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You Can Repair Metallic Paint

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In a recent issue, several individuals expressed interest in expanded coverage of paint finishing/polishing techniques.

When our Editor came knocking at my shop door, asking for my input on said subject, who am I to refuse His Lordship’s royal request?

I look at it this way: I get to help out, show a viable method of achieving a quality finish, and smack an old wives’ tale out of the park — all at the same time .

Sounds like a winner to me!

Murphy (of Murphy’s Law fame) came to visit the shop during a painting session, in the form of my youngest child.

She opened the door to the paint booth on a windy day — the “Paint In Progress, Do Not Enter!” sign on prominent display in large block letters evidently did not register within the confines of her college-educated mind — Yup! Dirt and debris had found its way onto what was once a pristine finish.

I can hear the screams now: “This idiot is going to sand a metallic paint job! You can’t do that!”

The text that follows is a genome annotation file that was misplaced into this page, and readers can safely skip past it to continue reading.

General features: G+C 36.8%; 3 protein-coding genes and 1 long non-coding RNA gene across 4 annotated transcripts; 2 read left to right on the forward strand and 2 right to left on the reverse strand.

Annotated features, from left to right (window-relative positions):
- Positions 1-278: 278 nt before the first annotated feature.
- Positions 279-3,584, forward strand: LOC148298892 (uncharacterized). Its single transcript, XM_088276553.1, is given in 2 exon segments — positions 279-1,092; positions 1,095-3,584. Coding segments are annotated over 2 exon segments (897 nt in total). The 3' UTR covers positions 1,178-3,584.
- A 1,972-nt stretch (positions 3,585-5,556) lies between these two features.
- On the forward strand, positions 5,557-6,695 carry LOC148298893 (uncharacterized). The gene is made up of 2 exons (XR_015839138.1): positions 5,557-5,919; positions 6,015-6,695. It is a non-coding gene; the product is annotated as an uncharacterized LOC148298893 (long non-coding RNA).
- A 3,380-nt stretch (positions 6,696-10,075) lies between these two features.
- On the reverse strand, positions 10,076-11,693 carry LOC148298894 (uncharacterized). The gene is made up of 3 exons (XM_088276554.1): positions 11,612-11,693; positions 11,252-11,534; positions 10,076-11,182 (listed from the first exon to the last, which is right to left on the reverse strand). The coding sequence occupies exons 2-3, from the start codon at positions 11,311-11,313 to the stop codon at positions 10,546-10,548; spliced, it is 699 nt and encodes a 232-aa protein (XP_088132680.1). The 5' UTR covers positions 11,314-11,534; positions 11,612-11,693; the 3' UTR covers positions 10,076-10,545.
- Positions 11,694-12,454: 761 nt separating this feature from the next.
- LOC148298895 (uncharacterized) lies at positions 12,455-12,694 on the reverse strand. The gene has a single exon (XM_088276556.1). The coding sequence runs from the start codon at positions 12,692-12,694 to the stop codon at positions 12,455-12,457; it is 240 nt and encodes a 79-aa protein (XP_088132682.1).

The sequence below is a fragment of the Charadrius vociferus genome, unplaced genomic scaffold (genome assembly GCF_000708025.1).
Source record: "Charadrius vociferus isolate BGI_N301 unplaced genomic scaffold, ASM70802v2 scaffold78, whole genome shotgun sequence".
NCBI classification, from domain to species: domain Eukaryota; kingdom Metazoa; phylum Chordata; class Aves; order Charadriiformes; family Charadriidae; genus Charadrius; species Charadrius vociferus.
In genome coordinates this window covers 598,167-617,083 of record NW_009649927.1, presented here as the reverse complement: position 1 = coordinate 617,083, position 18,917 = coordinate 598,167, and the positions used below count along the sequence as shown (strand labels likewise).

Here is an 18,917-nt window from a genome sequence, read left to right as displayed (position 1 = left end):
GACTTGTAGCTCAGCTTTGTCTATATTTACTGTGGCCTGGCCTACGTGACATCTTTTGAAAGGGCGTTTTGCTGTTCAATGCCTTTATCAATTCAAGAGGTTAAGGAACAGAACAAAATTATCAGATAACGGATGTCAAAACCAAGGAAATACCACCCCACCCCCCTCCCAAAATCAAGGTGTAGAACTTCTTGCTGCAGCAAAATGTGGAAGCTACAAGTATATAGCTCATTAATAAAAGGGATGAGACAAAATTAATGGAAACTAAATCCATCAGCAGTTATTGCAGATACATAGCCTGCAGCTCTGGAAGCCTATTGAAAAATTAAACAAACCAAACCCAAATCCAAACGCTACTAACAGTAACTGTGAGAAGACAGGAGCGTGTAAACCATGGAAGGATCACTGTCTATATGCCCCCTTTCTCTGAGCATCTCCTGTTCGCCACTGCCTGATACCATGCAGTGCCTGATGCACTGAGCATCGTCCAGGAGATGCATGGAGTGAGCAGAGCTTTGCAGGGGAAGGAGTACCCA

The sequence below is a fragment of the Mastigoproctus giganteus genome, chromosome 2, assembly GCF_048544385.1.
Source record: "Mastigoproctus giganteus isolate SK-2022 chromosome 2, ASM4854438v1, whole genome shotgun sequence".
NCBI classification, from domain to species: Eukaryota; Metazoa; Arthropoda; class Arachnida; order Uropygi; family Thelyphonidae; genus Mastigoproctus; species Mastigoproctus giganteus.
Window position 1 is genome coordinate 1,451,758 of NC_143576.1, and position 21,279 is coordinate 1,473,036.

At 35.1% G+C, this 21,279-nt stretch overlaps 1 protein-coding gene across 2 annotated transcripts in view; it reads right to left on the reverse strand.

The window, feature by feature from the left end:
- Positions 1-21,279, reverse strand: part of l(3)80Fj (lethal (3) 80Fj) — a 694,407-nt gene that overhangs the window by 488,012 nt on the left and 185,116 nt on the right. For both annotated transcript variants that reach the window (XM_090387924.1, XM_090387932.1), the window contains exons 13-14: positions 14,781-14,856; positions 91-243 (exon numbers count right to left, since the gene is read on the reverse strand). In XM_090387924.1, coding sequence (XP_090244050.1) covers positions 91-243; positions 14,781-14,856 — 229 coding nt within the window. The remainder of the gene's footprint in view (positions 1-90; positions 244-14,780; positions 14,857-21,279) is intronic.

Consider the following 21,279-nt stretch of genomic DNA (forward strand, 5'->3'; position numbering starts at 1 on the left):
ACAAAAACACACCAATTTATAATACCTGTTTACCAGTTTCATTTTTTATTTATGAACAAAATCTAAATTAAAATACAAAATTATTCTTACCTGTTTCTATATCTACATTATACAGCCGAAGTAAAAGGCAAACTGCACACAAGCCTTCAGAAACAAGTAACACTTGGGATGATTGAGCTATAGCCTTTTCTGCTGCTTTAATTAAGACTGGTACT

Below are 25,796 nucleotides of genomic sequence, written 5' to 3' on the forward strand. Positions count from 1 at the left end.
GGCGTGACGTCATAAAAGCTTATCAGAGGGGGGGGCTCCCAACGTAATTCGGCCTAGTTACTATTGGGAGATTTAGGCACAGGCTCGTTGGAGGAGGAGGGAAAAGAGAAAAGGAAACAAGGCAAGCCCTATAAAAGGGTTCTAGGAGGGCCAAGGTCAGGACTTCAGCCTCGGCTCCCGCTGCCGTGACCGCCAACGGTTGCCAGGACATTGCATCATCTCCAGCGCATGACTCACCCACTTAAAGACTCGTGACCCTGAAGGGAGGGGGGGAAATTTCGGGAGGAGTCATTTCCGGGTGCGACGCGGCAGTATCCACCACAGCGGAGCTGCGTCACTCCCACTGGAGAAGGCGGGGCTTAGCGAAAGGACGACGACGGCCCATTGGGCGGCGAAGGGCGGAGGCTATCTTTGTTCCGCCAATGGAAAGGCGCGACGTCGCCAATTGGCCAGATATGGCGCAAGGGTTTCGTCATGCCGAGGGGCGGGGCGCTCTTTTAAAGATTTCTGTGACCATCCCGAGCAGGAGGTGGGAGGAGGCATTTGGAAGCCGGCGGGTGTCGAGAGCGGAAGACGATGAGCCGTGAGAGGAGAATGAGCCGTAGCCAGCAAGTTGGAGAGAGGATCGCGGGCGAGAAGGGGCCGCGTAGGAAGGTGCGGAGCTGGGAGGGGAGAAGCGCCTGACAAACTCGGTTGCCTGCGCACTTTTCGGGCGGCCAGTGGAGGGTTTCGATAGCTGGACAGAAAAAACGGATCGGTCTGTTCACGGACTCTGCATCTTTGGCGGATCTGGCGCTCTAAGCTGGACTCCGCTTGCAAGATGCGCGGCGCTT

Yes … you … can!

The trick is to sand the entire body to maintain the consistency of the color.

When metallics or pearls are propelled through your airbrush, they tumble every which way possible, and land accordingly. They stick to the surface on the body in the same manner. Be it the first coat or the last, they are sticking up however they choose to land.

With me so far?

If you were to lay down 12 mist coats of color, and wet-sand the thickness of two of those coats on all the parts, you are now down to 10 coats overall, correct?

As long as you have wet-sanded lightly and evenly, all of the parts are evenly matched colorwise. Be it the eleventh or the seventh coat being removed, they were tumbling out of the gun on every coat. Wet-sanding will flatten the paint surface; no argument there.

However, when polished or cleared, the quality and properties of the metallics and pearls come back up to the forefront of the finish. You lose nothing — be it sheen or depth and richness of color — by doing so!

And with Murphy’s laughter echoing through the shop, it’s time to go to work!